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It is harder to explain a marathon than to run one. I rediscover this each year as I get ready for the Boston Marathon, which is to American road runners what the Masters is to golfers, or what Wimbledon used to be to tennis players. And I realize anew, almost with the startling suddenness of a crocus or snowdrop announcing spring's verdant competitions that, much as I love my sport, it is somewhat weird. Who but an idiot would race 26 tortured miles plus 385 yards for the dubious distinction of finishing 38th? Well, a scholar would. Of the 200 or so runners who will be at the starting line at noon on April 19 (which is Patriots' Day, a holiday in Massachusetts) about 25 will have won their master's or doctor's degree.
The Boston Marathon is relentlessly amateur. No one gets anything but glory from the race, and who is responsible for keeping it pure? A professional sports figure—Walter Brown, owner of the Boston Bruins and Celtics—and his father before him have been carrying the race for 50 years, unchanged and uncommercialized.
I said glory. Glory? I exaggerate. A third of a million politely applauding New Englanders will line the course and the race will be reported in Boston and throughout the rest of the world except, of course, in the U.S., where a junior high potato-sack race commands more editorial attention.
The list of paradoxes in distance running is long. It is reasonable, I suppose, that Americans should be amused by the sport. I am not sure, however, that most of his fellowmen should consider it their bounden duty to taunt the road racer whenever he trots over the horizon. They do, though, and the distance runner in America has become almost inured to the kidding, gentle or otherwise, that he has had to endure in piling up hundreds and even thousands of miles in training in order to compete successfully in a race like the Boston Marathon. Let the marathon runner clad in sweat clothes step out onto a golf course or a park sidewalk, and some comedian will roll down a car window to shout an Army cadence: "Hup, two, three, four." This is a hilarious joke, at least as funny as the one that breaks up photographers: "Her face will break your camera."
The runner plods on. People turn to stare and children, who have a legitimate reason for being in the park without golf club in hand, ask questions: "Hey, you a runner?" No, I'm a well-conditioned purse-snatcher, you think, but you answer respectfully. "Are you training for that track meet?" asks another (meaning the Pan American Games), and you answer, yes, even though you are not good enough to make the team.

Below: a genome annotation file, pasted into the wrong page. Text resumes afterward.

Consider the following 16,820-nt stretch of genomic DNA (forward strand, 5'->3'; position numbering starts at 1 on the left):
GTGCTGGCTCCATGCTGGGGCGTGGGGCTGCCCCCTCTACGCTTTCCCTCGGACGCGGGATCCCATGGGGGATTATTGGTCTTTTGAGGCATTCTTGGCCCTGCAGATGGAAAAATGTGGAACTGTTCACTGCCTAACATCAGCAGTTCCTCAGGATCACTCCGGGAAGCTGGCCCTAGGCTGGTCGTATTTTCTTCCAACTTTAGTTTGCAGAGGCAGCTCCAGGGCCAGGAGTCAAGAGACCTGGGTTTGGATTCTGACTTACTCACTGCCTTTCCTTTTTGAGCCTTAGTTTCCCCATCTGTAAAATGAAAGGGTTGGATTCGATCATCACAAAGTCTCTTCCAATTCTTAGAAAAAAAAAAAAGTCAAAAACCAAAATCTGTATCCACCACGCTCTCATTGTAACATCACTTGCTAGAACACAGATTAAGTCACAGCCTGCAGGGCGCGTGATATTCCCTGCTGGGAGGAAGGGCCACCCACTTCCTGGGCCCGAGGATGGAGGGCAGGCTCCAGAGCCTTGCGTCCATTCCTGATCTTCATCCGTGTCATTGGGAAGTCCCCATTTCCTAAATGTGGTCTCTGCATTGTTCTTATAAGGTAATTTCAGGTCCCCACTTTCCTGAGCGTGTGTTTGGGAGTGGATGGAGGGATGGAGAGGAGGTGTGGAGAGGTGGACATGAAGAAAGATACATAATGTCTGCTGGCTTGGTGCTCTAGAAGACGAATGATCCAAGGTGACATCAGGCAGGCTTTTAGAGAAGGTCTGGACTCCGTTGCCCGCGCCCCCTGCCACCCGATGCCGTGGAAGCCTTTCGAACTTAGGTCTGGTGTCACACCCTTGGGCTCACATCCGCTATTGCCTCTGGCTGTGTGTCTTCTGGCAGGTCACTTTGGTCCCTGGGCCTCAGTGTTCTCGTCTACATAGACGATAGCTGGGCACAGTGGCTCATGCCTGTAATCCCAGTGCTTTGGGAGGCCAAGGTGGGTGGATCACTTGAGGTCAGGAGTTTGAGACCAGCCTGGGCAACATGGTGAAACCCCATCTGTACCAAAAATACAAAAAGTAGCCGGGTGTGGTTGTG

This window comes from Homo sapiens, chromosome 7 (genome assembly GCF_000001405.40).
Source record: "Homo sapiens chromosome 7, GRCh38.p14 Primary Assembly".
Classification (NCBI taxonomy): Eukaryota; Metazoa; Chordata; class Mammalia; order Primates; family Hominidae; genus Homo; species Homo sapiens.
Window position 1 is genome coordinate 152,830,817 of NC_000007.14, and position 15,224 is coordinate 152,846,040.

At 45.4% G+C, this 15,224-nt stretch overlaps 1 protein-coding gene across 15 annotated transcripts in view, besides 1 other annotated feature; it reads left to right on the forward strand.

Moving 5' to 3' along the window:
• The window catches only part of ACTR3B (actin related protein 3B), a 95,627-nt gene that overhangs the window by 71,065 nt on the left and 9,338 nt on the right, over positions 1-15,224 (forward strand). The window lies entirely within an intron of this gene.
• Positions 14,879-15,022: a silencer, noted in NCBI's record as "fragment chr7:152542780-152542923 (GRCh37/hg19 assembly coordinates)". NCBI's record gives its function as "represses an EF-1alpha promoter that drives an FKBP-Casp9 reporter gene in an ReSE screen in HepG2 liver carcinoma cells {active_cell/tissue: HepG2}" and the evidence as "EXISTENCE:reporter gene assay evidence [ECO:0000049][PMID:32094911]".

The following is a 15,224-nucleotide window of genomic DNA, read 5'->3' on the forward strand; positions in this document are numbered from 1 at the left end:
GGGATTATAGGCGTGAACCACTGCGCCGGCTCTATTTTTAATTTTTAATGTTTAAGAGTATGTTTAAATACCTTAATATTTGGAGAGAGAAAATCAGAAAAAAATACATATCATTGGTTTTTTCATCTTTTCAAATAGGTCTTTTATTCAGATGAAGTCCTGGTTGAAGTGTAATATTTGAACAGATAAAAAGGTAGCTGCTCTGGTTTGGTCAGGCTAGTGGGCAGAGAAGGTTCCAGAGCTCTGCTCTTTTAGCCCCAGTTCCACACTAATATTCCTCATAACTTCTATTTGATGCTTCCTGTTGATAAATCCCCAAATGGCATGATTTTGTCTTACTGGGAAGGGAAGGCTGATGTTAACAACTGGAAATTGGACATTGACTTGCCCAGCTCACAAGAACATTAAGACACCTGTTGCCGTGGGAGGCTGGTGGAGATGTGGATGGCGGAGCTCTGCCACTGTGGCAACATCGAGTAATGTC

"Are youse guys boxers?" a couple of tough-looking slum broads asked Lawton Lamb and me once as we ran together in Chicago's Washington Park. (You would be amazed—or would you?—at the number of people who consider it more worthy to train for a fight than a road race.) Sure, we replied, afraid they might smash us if we admitted being only trackmen. Lately a new question has been added: "Hey, you running 50 miles?" The New Frontier has made even the marathon almost respectable.
Occasionally you do run into a comment that is actually funny. Ted Corbitt, a distance man from The Bronx, runs to the subway on his way to work as part of his training program. One day a guy said to his friend as Corbitt jogged by, "Man, that cat's late every morning."
Long-distance runners don't fear children or even slum broads, because their teeth aren't sharp—at least, not very sharp. Dogs are another matter. "Only two things bother me when I'm running in Central Park," New York's Peter McArdle once told me. "Dogs and policemen." I don't know about policemen, but at one point or another all marathoners come to hate dogs—especially big, sleek, fast dogs. Dogs distrust anyone who has two legs and runs. They reason, perhaps like their masters, that the runner must be fleeing from someone or something. They're right, too—he's escaping the dogs.
While in the Army and training over in Germany one year, a German shepherd dog chomped through three layers of clothing and put me out of commission for a week. He came padding up behind me, his tail wagging, and I suspected nothing sinister until he struck. After his teeth sank in I knew how the French had felt about Alsace-Lorraine. Back in Chicago a few years later, another dog ran a good 200 yards across a park lawn to knock me down, thereby twisting my knee. He could have finished me off if he was hungry. I was in the 14th mile of a hard workout and in no mood to bite back. Still another hound chased over the frozen ice of a pond one winter with my behind in his sights, but I thwarted him by climbing a children's slide. I must have looked heroic. Fred Wilt used to carry a club in one hand while running through the park to beat off dogs (and presumably policemen), but I'm not as aggressive as Fred. Maybe that's why I never made an Olympic team. Nowadays when I sniff dog flesh I retreat in the other direction.
Another more insidious hazard is the cocktail party—not the cocktails, but the people who drink them. "Don't tell me you're still running," chortles the husband of a schoolmate of my wife while munching on hors d'oeuvres.